Your gear is terrible, your photography is terrible, and you’re terrible.
We all wind up in that place eventually. Just as you have moments of inspiration and clarity when it comes to your photography, there are also times when you feel you couldn’t make a good photograph if it came gift-wrapped like a basket full of puppies bathed in mid-morning light. It’s hard to break out of these kind of ruts because the best way to make progress is to get out and shoot. Unfortunately, you don’t want to get out and shoot because you feel like you’re only making hot garbage when you do.
A vicious circle if there ever was one.
I hit a photography wall at least once a year. Whenever that occurs, I set up some easy pins to knock down so I can get back my photo-groove. For me, the pins don’t get any larger and tipsier than the waterfalls of Ricketts Glen State Park. I’ve been going to the park since I was a kid and I return at least once every year to photograph the falls.
The Falls Trail at Ricketts Glen boasts 22 named waterfalls ranging in size from 9 feet to more than 90 feet tall. Having returned to the trail so many times, I’ve probably photographed each set of falls at least a dozen times. With all those return visits it’s definitely hard to get unique looks at each of the waterfalls. Fortunately, when I make the trip north these days, getting completely different material isn’t generally what I’m after.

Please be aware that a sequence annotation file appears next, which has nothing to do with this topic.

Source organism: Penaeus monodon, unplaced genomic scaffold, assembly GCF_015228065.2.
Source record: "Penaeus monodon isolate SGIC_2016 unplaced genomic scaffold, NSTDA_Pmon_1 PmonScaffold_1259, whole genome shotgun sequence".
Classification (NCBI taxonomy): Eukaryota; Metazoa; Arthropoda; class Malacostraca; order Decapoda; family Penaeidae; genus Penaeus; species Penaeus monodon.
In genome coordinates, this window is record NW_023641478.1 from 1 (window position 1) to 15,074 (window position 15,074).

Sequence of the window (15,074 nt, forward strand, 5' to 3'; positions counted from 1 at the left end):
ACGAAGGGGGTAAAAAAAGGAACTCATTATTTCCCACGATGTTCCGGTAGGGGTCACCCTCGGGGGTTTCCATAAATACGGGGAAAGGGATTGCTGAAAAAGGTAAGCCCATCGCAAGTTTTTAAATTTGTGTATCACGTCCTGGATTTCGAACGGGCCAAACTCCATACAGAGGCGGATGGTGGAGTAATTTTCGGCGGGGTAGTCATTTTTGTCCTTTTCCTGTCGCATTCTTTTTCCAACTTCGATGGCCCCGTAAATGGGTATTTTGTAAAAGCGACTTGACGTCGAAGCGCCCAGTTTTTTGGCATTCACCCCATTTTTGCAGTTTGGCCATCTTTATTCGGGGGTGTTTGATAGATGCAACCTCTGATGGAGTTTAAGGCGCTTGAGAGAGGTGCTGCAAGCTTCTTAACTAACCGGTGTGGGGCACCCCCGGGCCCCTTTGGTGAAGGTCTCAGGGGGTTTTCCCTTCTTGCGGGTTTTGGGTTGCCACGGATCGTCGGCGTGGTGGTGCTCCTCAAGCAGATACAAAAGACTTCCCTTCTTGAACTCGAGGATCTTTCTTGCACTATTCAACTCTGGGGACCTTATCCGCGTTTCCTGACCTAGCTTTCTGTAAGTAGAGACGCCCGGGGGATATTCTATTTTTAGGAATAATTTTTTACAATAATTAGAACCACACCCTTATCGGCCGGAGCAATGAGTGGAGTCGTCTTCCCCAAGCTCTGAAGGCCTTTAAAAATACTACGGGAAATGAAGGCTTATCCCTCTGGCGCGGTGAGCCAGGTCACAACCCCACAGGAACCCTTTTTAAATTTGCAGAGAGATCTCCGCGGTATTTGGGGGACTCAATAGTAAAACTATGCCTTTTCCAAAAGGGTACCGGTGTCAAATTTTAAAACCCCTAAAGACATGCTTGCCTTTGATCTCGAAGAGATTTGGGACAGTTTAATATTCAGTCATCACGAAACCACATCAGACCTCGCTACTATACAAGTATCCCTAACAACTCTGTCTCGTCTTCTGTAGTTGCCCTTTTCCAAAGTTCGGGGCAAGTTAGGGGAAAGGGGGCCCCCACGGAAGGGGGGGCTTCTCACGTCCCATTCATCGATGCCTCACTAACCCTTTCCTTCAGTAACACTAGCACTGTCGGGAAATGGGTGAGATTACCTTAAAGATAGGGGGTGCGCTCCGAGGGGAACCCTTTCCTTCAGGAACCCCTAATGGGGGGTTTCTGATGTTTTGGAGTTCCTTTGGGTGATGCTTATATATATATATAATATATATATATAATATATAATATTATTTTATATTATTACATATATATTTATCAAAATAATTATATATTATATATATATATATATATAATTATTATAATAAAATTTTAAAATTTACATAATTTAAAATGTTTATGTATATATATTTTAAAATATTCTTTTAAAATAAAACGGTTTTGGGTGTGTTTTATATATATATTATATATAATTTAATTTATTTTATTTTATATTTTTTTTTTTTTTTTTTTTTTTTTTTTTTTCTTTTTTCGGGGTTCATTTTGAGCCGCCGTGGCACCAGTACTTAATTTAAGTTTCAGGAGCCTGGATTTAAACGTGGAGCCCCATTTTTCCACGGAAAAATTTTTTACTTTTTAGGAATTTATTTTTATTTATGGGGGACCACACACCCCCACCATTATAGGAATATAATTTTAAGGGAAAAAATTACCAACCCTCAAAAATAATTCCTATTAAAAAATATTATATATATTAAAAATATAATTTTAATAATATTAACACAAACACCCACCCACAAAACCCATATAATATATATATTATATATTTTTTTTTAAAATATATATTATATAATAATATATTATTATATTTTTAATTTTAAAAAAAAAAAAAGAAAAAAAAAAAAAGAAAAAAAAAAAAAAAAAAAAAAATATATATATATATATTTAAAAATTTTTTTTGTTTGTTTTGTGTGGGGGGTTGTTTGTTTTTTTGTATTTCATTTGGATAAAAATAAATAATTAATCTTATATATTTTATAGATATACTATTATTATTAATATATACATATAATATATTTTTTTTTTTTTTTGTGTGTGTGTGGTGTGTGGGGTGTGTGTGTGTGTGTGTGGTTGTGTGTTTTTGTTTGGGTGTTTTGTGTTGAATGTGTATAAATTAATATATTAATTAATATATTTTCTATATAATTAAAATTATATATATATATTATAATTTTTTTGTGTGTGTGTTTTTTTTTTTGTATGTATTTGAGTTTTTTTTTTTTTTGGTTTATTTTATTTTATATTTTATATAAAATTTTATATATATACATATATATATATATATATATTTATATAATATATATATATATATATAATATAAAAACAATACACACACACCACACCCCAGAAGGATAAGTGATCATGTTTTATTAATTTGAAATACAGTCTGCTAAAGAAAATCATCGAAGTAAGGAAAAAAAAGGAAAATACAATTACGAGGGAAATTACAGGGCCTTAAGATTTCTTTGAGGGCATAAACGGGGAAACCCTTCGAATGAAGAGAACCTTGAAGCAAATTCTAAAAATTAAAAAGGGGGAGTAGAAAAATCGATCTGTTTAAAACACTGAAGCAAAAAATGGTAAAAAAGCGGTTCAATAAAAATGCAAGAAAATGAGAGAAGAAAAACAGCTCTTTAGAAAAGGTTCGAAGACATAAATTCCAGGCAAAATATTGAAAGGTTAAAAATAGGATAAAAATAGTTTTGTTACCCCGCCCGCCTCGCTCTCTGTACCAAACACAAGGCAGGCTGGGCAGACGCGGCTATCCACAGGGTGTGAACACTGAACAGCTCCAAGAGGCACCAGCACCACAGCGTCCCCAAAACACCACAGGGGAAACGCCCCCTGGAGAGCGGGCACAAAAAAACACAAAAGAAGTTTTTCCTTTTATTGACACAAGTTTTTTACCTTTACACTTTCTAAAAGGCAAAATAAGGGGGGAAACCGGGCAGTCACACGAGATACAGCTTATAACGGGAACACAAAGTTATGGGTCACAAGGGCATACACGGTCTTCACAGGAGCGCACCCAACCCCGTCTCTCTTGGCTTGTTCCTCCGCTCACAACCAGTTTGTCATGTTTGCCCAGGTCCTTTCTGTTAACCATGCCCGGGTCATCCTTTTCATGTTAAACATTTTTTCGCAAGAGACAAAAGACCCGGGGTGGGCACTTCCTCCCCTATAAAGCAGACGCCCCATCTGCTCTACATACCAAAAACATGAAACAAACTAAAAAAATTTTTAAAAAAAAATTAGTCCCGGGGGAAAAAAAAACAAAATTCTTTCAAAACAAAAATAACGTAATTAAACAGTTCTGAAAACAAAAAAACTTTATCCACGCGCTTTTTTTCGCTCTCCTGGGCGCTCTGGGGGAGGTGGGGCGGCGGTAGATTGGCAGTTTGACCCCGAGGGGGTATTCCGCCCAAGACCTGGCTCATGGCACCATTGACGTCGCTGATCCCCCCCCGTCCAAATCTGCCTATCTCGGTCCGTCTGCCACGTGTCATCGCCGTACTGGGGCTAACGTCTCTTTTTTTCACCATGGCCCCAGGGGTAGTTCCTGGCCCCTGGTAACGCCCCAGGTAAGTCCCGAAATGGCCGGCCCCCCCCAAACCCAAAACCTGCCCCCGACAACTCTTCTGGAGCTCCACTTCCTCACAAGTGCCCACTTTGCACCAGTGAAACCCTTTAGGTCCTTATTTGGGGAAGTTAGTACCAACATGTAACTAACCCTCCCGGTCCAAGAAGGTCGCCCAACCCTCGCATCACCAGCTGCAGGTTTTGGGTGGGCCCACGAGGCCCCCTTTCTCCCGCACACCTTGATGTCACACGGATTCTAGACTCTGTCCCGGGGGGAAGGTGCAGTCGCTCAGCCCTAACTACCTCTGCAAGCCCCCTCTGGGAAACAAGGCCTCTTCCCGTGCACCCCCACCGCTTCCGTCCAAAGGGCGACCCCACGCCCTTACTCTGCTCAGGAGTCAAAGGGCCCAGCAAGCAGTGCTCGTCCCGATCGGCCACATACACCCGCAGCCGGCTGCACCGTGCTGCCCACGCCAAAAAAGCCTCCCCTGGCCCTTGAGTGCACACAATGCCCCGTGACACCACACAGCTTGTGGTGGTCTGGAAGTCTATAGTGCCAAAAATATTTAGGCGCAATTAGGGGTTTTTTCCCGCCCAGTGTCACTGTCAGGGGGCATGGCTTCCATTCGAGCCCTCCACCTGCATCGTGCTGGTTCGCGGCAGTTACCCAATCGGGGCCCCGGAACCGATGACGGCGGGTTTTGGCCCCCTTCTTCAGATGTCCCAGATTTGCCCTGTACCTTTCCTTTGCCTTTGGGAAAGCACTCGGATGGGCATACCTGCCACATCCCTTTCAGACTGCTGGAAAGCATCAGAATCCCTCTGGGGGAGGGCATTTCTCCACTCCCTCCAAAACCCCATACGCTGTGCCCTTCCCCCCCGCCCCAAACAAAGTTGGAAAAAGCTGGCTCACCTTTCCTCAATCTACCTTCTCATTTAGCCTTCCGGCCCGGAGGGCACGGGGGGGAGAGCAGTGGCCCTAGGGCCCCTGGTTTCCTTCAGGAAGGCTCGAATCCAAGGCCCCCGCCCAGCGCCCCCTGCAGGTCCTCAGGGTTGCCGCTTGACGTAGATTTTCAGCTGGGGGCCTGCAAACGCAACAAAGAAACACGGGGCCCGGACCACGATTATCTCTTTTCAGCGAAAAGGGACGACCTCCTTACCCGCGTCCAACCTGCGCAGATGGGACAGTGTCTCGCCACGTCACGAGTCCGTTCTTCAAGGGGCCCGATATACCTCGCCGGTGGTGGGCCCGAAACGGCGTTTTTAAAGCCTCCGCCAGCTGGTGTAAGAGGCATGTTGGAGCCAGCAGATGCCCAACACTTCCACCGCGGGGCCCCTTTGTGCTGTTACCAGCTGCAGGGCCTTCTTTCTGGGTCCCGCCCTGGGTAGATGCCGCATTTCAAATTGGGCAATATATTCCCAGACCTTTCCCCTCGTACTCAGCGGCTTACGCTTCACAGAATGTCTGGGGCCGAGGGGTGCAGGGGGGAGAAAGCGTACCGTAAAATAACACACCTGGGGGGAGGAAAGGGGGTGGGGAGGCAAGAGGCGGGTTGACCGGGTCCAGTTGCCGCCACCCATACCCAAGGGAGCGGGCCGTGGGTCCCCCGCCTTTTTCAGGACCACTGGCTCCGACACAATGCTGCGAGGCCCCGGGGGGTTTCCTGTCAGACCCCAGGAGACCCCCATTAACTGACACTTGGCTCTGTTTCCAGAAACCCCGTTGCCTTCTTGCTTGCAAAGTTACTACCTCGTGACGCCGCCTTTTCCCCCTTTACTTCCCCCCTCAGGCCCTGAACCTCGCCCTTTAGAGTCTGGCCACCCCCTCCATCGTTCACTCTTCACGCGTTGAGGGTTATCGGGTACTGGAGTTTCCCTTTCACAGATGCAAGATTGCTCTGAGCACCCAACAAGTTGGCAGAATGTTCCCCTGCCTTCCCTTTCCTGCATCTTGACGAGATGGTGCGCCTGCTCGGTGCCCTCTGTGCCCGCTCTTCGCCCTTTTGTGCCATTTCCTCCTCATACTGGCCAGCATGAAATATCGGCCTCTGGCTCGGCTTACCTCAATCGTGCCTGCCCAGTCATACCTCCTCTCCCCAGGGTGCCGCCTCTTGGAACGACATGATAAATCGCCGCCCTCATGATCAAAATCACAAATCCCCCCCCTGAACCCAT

When I hike the falls, I generally enter the park about 30-40 minutes before sunrise so I’m hitting the first set of falls along the trail a few minutes before the sun comes up. There’s a couple of benefits to this strategy. First and foremost it maximizes the amount of time I can photograph the falls before the sun peaks over the tree line and creates nasty highlights on the water. Secondly, if I go during a weekday, it’s generally about three to four hours before I see another human being.
Being alone amongst these grand spectacles of nature is completely cleansing not only for my photography, but for my soul. As I set up each shot, I focus on each compositional element, each adjustment, each shutter press. I can relax, take some deep breaths, and take my time. That kind of tranquility can truly be a luxury in our day to day lives and in our lives as photographers.
To be fair, most of my shots end up looking the same, and you’re always at the mercy of what kind of weather you have, (sunny cloudless days are the absolute worst) but it’s getting that trigger finger moving that matters the most. After the 7.2 mile hike and hundreds of photos taken around the entire Falls Trail, I often find that besides being exhausted and a little gimpy in the knees, I’m also more open to photographic possibilities. That’s what my trips to Ricketts Glen are about and they never fail to deliver.
And if you can celebrate your newfound photo freedom with two dogs with everything from Abe’s and a Stewart’s birch beer, so much the better.